How did you pick which of The National’s tracks to rework?
Some of them are bigger songs—I wanted to use songs that people actually knew, like “Mr. November” and “About Today.” “Reasonable Man” is definitely a smaller song of theirs, but [it has] meant a lot to me.
How do your renditions compare to the originals?
Well, we only had one rule in making these songs: We’re not going to try to do covers, because there’s no way we’re going to make them sound nearly as good as the [originals]. So we wanted to take them somewhere totally different and show the shit I like. The songs are frickin’ beautiful. This stuff is gorgeous. We told ourselves, “You can‘t fuck it up as long as you try to do our own thing with it.”
We approached [the project] with honesty. I hope they’re hard to compare. I hope that they’re very different because I’m not trying to one-up The National. This is our interpretation of this music we love.
Can you tell us about your original songs on the EP?
We have two originals [on the EP], and one other original that’s only on Bandcamp. Both of these originals, by the way, were B-sides from an LP that I’m gonna have come out later this year. I really liked them, but I didn’t think they fit on the LP, and I wanted to find another way to use them.
When I started listening to them in tandem with some of the National songs, I was like, “Oh, in terms of mood and vibe this fits.” I also didn’t want people to think I just cover The National—I wanted people to know that I make my own stuff.
What are some other influences you register in your music?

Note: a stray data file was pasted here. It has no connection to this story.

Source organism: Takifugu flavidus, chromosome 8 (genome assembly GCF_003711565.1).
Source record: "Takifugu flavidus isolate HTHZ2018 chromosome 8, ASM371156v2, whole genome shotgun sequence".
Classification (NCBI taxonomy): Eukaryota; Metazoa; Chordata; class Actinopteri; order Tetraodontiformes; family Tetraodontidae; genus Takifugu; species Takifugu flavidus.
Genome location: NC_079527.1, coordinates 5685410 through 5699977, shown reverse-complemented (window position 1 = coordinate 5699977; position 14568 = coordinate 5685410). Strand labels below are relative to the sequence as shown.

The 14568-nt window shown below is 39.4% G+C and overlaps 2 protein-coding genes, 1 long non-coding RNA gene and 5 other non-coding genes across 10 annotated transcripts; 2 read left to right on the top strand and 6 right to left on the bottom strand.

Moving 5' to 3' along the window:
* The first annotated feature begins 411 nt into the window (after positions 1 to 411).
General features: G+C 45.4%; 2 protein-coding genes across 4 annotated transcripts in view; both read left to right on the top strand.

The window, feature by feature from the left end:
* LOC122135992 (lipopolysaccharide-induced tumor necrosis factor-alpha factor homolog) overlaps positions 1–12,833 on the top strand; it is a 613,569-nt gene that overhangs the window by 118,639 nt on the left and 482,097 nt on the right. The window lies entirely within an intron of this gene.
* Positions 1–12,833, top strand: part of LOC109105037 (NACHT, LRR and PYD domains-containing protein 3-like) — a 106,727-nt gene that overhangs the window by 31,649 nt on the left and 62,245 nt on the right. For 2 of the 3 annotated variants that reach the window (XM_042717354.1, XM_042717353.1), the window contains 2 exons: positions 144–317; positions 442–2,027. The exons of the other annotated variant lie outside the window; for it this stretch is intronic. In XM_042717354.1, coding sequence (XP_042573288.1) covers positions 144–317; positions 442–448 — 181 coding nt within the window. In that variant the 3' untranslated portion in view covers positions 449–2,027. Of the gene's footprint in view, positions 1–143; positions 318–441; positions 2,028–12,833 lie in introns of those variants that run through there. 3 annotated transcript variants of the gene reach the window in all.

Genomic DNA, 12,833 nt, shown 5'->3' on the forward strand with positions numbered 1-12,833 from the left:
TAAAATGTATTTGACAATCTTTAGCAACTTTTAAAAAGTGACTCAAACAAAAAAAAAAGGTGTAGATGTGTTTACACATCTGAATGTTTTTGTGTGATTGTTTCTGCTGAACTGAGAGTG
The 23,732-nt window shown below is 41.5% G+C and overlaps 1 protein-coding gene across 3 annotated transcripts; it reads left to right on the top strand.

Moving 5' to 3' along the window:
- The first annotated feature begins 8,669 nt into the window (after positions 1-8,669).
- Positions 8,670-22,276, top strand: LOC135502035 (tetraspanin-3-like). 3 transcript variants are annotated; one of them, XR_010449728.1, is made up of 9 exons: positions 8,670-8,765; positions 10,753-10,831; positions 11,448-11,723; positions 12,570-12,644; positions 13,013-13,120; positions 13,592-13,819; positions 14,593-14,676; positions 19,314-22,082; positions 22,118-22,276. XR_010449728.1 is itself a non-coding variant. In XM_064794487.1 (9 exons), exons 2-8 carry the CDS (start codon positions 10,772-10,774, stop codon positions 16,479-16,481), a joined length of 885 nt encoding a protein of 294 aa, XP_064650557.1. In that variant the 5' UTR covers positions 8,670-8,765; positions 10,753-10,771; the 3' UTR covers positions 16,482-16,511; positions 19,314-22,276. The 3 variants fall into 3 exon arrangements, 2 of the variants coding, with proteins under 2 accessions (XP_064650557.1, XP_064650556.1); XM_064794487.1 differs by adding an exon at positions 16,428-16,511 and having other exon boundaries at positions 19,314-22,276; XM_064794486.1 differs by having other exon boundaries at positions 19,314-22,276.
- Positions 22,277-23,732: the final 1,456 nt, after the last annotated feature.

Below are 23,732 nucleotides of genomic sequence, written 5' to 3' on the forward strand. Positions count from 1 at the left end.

Rosalía. James Blake. Burial. Skream.
How do they pop up?
A lot of [my music] is pretty house or beat-driven. I’m a producer. I love synthesizers. I’ve noticed that The National have started to adopt a lot of that stuff on their newer records—way more electronic drums, more synthesizers. I was like, ‘Yo, let’s put some of those more beat and house and trance and disco-inspired rhythm sections over some of these songs and go from there.’
I love Garden City and Chet Faker and all those UK pop artists. I was like, “Let’s strip it all the way down in a James Blake, only-four-instruments-allowed way, but let’s stack—almost like Bon Iver—tons of vocals that increase throughout the song and have big synth swells, like some Thom Yorke Anima-type of shit.’
Every song is different. They all have very different influences, but that was my sound palette: the instrumentalism and the deliberateness of The National’s arrangements, plus all these house DJ things I like. We have really heavy Prince references on the cover we did of “Beverly Road.”
I read that you work in the non-profit sector. Do you see any similarities between your work as a musician and your work in that setting?
It’s all the same. Activism and organizing are the same as writing music and sharing emotions. The way that you get people to buy into a campaign, or a political candidate, or a big idea is by showing that you’re emotionally invested and that they should be too. People react to emotions. They want to be inspired.
My mom’s a singer. I grew up singing. I’ve always had this attitude around [singing], like it’s a gift. Making music’s a gift, and we’re lucky to be able to do this and share it with people. I’ve been doing this my whole life, and no one’s ever listened—no one’s ever noticed. I will probably continue doing this regardless of anyone noticing it. I feel the same way about activism and organizing and labor unions and the climate and making sure that people are organized on those things—because that shit’s deeply important.
Making sure that our ecosystems and our neighborhoods and our jobs are equitable is the only way that anything’s going to get better for anybody. It’s all very connected: people want to be inspired, people want to make the world better, and music is an amazing vehicle to make those things come true.